Here we are in the dawn of the busy season for audiophiles and all i keep reading about is how we, as a community, have been alienating the public at large. There are kilobuck cables, tweak fluids, dampening devices... Those attending college today have barely heard about the joys of vinyl, other than the retro coolness it may bestow. Meanwhile the iPod, with its compressed, lossy music format may further reduce the quality of today's pop music where dynamics have been squashed to death. Perhaps the music industry themselves have killed the audiophile desire?
Let us be honest with ourselves, the music industry generally does not give a damn about the sound quality of music. The bottom line is sales and that the music sounds more grabbing than the nearly endless commercials that preceded it. The Recording Industry Association of America (RIAA), an organization that cares only for the business interests of various music labels, appears to care more about piracy than mentioning the recent sales growth in music. While this may seem untrue, looking at the RIAA's website will show how they write many articles about piracy and sales loss, while not mentioning the recent sales uptick.
Yes, today's college student may have enjoyed stealing intellectual property (music), yet we need only look to the Chinese and Russians to see how rampant theft is. But this is not the point. The main point being the quality of products being offered to the mainstream music lover is so far below par that the public at large generally has no clue of audiophile possibilities.
i am not referring to megabuck tube amplifiers and super huge tweaky hornspeakers. We need only to mention such manufacturers as Aperion, Linn, NAD, Polk Audio, Rotel, etc to see there are many great, high quality products at relatively reasonable prices. Another problem may be in the lack of a mainstream audiophile magazine.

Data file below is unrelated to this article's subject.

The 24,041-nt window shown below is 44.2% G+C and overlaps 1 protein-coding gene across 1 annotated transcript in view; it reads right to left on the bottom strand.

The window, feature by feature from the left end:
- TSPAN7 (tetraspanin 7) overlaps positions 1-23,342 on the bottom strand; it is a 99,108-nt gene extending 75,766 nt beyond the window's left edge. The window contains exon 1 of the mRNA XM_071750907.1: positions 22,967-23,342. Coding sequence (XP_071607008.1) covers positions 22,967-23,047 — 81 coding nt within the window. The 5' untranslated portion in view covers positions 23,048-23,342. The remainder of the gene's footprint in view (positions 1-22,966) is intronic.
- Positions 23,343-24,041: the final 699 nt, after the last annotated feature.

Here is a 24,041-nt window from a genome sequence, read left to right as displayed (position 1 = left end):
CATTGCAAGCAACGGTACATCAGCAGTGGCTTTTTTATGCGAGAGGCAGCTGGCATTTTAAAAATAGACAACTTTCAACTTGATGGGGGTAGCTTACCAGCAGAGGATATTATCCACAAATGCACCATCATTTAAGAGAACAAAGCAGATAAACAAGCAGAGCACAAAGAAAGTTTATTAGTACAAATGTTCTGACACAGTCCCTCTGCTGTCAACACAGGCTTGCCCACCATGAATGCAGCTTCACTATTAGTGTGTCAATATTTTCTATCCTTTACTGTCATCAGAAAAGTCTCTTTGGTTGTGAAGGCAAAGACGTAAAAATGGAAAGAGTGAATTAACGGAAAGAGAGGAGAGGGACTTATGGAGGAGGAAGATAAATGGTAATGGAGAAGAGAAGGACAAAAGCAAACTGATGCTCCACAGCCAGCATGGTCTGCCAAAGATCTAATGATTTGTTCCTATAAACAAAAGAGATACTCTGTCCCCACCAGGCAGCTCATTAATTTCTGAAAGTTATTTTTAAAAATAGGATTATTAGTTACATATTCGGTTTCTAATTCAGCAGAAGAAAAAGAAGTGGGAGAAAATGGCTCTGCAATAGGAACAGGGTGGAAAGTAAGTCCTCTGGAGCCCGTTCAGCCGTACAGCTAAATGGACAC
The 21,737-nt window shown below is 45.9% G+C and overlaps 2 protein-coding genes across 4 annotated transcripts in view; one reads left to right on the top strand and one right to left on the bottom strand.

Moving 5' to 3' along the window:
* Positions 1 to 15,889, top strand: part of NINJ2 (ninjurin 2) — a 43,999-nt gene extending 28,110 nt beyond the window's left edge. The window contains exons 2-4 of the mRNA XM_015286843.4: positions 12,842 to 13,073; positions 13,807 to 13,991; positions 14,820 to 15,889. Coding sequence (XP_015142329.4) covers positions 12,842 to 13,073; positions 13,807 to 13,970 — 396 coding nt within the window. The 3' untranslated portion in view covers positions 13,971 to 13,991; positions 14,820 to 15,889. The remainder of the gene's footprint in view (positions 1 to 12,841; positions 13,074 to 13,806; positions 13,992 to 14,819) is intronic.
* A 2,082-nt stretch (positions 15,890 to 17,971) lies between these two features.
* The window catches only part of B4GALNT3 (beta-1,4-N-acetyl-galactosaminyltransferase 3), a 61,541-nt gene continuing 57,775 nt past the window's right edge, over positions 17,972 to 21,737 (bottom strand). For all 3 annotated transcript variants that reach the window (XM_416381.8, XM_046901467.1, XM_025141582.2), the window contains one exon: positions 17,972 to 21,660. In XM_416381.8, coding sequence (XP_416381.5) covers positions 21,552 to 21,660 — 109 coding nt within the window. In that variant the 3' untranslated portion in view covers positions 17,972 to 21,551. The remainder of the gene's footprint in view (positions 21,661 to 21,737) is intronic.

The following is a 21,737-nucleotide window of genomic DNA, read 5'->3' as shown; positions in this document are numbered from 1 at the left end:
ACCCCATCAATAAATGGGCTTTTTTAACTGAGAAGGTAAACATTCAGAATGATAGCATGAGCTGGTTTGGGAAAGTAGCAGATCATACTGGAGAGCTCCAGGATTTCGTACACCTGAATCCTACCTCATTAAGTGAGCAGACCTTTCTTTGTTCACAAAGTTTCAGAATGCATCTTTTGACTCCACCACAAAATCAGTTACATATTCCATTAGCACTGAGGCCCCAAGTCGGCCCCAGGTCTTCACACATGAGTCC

Many of us remember Audio with both joy and of great loss. During the magazine's prime it educated the public while also reviewing both high value and also high dollar products. Think of it as a publication that offered both an introductory, and occasionally, a few tidbits into better audio. Some called it a mid-fi magazine with aspirations to high-end audio. This was a great venue to bring in Joe/Jane Q. Public while also acting as a 'bridge' to bring the more avid reader into high-end audio magazines of the time. Today there is no print publication that has filled this gap.
So today's party people, the age group from 15 to 25 years old, have virtually no resource to educate them in a gentle manner about better music reproduction. Sure they can share lossy audio files and endure highly compressed music both in file size and dynamics. A depressing one-two knockout punch if you will. So why should any of us care? Because it's the music stupid!
Those of us deeply passionate about music owe it to other music lovers to act as a 'bridge.' With Audio magazine gone and no other mainstream publication filling the gap, we only have ourselves to rely upon. The silver lining within our proverbial cloud is that new music formats are inherently capable of near master tape quality. The industry standard DVD-Audio (and proprietary SACD) format has only shown a glimpse to what is truly possible. With Blu-ray right around the corner we music lovers who feel that vinyl is better than any digital format may have to rethink the digital possibilities.
No matter how many bits or the sample rate, audiophiles will need to educate others about the lack of general sound quality in today's popular music and low-fi music reproduction equipment. This is not to say all popular music is lacking, yet as recording studios have been feverishly upgrading their digital products the possibility of incredible sounding recordings opens up. Like any new format, there will be various growing pains and increases in perceived sound quality during the first few generation of products. Still, the ease of use and home networking issues are already solving themselves. Joe/Jane Q. Public likes ease of use and overall convenience.
As the long winter months are approaching, more people will be seeking indoor activities. This is a perfect time to have friends over to hear the possibilities. Forget mentioning the tweaks, the expensive cables, etc. While it may boost one's ego, it may also scare away those who desire better music reproduction. Because in the end what really matters is that we all....